If you’re interested in understanding this point of view more thoroughly, I’d recommend starting with, by Richard Stallman.

  5. Please don’t encourage the application of the term “open source” to things other than software, as it is invariably misleading.

    This film is distributed under terms that prevent commercial use. Software distributed under such terms does not meet the Open Source Definition ( section 6).

    The film is also distributed streamed via Macromedia Flash, or downloadable in a number of multimedia formats, all of which are patent-encumbered, so it cannot even be played on software legally distributed under an Open Source Initiative approved license (in countries that recognise software patents).

  6. @#7, please don’t falsely exclude non-program software from the term “software”.

    Digital information, called “software” as opposed to whatever hardware contains it, is malleable and works often simultaneously fill the role of “program”, “documentation”, “data”, etc. It’s all software.

    More importantly, every recipient of such works deserves to have all the freedoms that the FSF demands for recipients of software.

  7. #7, “Open source” *might* be applied to a movie–but only if all the original film data and sound files prior to editing are made available. This movie certainly doesn’t qualify.

  8. @#9 Lee Daniel Crocker:

    “Open source” *might* be applied to a movie–but only if all the original film data and sound files prior to editing are made available. This movie certainly doesn’t qualify.

    You are correct, “open source” is bandied about way too easily these days, in a way that waters down what “open source” means.

    I’d add to your list “the software that was used to create/edit the material” to your list.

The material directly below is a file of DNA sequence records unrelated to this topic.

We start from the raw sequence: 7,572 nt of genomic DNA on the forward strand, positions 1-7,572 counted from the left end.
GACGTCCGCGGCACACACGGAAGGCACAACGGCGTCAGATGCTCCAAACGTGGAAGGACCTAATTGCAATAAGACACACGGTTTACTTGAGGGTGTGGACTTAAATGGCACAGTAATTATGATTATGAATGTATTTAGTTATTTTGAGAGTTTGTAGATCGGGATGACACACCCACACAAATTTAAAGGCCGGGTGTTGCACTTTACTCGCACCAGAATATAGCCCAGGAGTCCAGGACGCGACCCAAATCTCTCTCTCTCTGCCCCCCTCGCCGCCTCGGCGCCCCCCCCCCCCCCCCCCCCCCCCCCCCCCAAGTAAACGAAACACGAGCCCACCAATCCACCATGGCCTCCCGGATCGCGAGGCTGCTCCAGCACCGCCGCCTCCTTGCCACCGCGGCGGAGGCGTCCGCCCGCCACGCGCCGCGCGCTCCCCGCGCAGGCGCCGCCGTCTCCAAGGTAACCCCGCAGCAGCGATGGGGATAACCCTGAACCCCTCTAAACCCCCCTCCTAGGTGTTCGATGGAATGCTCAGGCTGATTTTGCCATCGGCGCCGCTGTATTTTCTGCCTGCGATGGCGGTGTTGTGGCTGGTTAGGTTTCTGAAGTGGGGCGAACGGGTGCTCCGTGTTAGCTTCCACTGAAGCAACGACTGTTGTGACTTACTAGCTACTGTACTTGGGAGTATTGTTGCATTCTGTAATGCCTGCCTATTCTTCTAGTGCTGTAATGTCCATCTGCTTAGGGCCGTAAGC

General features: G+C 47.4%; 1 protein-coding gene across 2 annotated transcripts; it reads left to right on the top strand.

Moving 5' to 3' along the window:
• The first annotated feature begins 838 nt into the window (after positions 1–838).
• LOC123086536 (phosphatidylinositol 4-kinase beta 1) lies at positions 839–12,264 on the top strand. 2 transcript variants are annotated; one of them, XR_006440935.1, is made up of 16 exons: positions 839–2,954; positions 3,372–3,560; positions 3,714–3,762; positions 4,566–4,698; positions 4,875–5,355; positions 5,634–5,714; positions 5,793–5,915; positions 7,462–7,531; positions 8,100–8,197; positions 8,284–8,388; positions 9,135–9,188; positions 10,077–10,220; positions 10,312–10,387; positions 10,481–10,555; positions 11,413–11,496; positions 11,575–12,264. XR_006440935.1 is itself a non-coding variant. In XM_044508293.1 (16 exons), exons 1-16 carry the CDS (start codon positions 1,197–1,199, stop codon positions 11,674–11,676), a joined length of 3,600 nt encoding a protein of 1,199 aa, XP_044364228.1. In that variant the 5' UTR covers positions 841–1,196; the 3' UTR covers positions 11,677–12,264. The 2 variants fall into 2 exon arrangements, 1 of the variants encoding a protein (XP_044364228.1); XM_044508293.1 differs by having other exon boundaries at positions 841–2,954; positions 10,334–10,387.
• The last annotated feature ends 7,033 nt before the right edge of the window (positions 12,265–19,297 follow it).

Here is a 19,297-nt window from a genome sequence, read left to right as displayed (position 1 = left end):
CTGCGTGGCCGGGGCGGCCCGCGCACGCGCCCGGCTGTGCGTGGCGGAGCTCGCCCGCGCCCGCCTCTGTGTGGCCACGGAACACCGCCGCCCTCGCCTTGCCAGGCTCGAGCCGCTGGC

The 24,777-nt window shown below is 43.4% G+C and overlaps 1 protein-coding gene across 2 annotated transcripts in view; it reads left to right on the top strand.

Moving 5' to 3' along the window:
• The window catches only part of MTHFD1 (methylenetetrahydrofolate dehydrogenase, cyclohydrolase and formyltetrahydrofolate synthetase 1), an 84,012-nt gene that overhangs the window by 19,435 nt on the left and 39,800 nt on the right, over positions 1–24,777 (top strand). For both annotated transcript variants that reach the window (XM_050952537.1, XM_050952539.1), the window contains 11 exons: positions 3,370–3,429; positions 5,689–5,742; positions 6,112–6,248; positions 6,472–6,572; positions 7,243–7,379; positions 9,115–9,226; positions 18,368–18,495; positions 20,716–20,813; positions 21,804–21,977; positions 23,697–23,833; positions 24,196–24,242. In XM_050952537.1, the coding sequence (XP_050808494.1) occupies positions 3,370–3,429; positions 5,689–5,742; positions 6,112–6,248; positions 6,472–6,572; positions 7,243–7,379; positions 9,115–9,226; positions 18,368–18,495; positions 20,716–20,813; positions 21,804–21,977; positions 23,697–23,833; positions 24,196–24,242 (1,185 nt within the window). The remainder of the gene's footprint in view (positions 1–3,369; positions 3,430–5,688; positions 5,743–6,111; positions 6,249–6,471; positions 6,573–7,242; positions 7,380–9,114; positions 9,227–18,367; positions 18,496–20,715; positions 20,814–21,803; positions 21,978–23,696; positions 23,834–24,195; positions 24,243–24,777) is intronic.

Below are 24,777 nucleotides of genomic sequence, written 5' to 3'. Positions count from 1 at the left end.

Here is a truly “open source” movie, by your criteria.

  9. Kyle- First off, I wasn’t saying the easing of copyright laws is the cause for making it “ok”; it’s the availability of cheap technology that has suddenly made most of the uses in question possible. For some reason, it wasn’t seen as some sort of fundamental “right” before it became so easy to do.
    I have a hard time swallowing hug abstractions like “the world” being “better off”. How, exactly? Will people stop making music, or writing, or sharing ideas, as they have been for ever, because they can’t use party a or party b’s copyrighted material?
    It’s far easier for me to understand the direct benefits I’ve experienced, and friends of mine have experienced due to copyright ownership, which I see as nothing more than a civilized way of making formal claims to the benefits of our labor. We’re not rich. We’re not saying we don’t value creative expression, or the transmission of important ideas, it’s precisely because we do value those things that we believe the products of our labor ( intellectual property) should be protected; copyright, intellectual property laws- this is what makes it possible for many individuals to actually contribute in a concertd way to a greater cultural good.
    What do you think will stop Pepsi, or Frito Lay, from using your material? What stops it now?